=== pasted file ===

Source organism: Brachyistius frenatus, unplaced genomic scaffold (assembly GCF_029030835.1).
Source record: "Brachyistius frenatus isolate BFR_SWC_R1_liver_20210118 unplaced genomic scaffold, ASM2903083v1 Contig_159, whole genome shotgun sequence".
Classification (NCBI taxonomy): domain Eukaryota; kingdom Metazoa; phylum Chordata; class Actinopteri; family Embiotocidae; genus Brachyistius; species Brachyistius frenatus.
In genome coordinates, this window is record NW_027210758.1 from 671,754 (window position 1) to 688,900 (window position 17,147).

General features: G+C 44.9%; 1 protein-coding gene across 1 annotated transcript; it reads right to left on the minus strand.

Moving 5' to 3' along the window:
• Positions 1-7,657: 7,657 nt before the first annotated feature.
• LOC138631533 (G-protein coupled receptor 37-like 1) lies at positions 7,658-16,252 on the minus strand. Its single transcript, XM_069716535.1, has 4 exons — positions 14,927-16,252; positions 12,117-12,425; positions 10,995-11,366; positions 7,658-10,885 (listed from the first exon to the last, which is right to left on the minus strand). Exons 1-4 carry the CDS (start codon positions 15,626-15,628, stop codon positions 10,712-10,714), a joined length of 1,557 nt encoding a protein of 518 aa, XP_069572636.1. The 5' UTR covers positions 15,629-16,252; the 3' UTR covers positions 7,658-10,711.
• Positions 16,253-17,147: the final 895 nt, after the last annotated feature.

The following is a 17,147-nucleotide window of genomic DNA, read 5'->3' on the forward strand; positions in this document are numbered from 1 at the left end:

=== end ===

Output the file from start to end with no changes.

Source organism: Brachyistius frenatus, unplaced genomic scaffold (assembly GCF_029030835.1).
Source record: "Brachyistius frenatus isolate BFR_SWC_R1_liver_20210118 unplaced genomic scaffold, ASM2903083v1 Contig_159, whole genome shotgun sequence".
Classification (NCBI taxonomy): domain Eukaryota; kingdom Metazoa; phylum Chordata; class Actinopteri; family Embiotocidae; genus Brachyistius; species Brachyistius frenatus.
In genome coordinates, this window is record NW_027210758.1 from 671,754 (window position 1) to 688,900 (window position 17,147).

General features: G+C 44.9%; 1 protein-coding gene across 1 annotated transcript; it reads right to left on the minus strand.

Moving 5' to 3' along the window:
• Positions 1-7,657: 7,657 nt before the first annotated feature.
• LOC138631533 (G-protein coupled receptor 37-like 1) lies at positions 7,658-16,252 on the minus strand. Its single transcript, XM_069716535.1, has 4 exons — positions 14,927-16,252; positions 12,117-12,425; positions 10,995-11,366; positions 7,658-10,885 (listed from the first exon to the last, which is right to left on the minus strand). Exons 1-4 carry the CDS (start codon positions 15,626-15,628, stop codon positions 10,712-10,714), a joined length of 1,557 nt encoding a protein of 518 aa, XP_069572636.1. The 5' UTR covers positions 15,629-16,252; the 3' UTR covers positions 7,658-10,711.
• Positions 16,253-17,147: the final 895 nt, after the last annotated feature.

The following is a 17,147-nucleotide window of genomic DNA, read 5'->3' on the forward strand; positions in this document are numbered from 1 at the left end: